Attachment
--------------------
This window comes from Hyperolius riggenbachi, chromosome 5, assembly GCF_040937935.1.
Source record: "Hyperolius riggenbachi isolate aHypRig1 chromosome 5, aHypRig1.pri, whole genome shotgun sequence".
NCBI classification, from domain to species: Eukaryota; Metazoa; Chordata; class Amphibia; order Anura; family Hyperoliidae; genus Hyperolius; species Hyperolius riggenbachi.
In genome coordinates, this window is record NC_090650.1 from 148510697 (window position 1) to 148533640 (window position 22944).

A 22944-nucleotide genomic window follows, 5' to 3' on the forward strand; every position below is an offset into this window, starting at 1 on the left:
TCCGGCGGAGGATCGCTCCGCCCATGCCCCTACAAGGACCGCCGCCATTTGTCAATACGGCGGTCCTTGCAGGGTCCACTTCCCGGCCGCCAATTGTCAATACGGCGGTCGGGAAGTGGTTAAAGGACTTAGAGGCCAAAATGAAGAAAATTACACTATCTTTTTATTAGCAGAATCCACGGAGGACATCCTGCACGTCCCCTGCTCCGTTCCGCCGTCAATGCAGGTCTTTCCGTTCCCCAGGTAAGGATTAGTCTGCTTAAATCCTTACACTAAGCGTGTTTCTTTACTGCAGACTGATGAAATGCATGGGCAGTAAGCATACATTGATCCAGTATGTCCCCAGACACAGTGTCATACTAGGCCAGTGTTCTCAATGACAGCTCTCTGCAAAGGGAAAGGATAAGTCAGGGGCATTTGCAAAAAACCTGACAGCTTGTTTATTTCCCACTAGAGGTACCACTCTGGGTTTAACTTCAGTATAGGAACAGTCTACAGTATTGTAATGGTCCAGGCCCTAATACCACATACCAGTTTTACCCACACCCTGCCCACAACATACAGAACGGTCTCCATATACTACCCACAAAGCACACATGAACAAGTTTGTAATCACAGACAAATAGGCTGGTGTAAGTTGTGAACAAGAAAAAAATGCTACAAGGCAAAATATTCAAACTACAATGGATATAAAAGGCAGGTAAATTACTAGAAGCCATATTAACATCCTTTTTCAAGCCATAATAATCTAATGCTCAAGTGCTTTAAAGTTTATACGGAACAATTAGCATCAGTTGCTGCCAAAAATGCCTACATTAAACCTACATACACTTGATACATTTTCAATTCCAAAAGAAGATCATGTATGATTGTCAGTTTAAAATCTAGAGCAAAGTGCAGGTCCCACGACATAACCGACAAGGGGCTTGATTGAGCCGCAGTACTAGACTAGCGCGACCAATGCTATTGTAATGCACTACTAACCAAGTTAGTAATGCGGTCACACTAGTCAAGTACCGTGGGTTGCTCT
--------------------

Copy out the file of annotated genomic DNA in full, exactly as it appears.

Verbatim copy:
This window comes from Hyperolius riggenbachi, chromosome 5, assembly GCF_040937935.1.
Source record: "Hyperolius riggenbachi isolate aHypRig1 chromosome 5, aHypRig1.pri, whole genome shotgun sequence".
NCBI classification, from domain to species: Eukaryota; Metazoa; Chordata; class Amphibia; order Anura; family Hyperoliidae; genus Hyperolius; species Hyperolius riggenbachi.
In genome coordinates, this window is record NC_090650.1 from 148510697 (window position 1) to 148533640 (window position 22944).

A 22944-nucleotide genomic window follows, 5' to 3' on the forward strand; every position below is an offset into this window, starting at 1 on the left:
TCCGGCGGAGGATCGCTCCGCCCATGCCCCTACAAGGACCGCCGCCATTTGTCAATACGGCGGTCCTTGCAGGGTCCACTTCCCGGCCGCCAATTGTCAATACGGCGGTCGGGAAGTGGTTAAAGGACTTAGAGGCCAAAATGAAGAAAATTACACTATCTTTTTATTAGCAGAATCCACGGAGGACATCCTGCACGTCCCCTGCTCCGTTCCGCCGTCAATGCAGGTCTTTCCGTTCCCCAGGTAAGGATTAGTCTGCTTAAATCCTTACACTAAGCGTGTTTCTTTACTGCAGACTGATGAAATGCATGGGCAGTAAGCATACATTGATCCAGTATGTCCCCAGACACAGTGTCATACTAGGCCAGTGTTCTCAATGACAGCTCTCTGCAAAGGGAAAGGATAAGTCAGGGGCATTTGCAAAAAACCTGACAGCTTGTTTATTTCCCACTAGAGGTACCACTCTGGGTTTAACTTCAGTATAGGAACAGTCTACAGTATTGTAATGGTCCAGGCCCTAATACCACATACCAGTTTTACCCACACCCTGCCCACAACATACAGAACGGTCTCCATATACTACCCACAAAGCACACATGAACAAGTTTGTAATCACAGACAAATAGGCTGGTGTAAGTTGTGAACAAGAAAAAAATGCTACAAGGCAAAATATTCAAACTACAATGGATATAAAAGGCAGGTAAATTACTAGAAGCCATATTAACATCCTTTTTCAAGCCATAATAATCTAATGCTCAAGTGCTTTAAAGTTTATACGGAACAATTAGCATCAGTTGCTGCCAAAAATGCCTACATTAAACCTACATACACTTGATACATTTTCAATTCCAAAAGAAGATCATGTATGATTGTCAGTTTAAAATCTAGAGCAAAGTGCAGGTCCCACGACATAACCGACAAGGGGCTTGATTGAGCCGCAGTACTAGACTAGCGCGACCAATGCTATTGTAATGCACTACTAACCAAGTTAGTAATGCGGTCACACTAGTCAAGTACCGTGGGTTGCTCT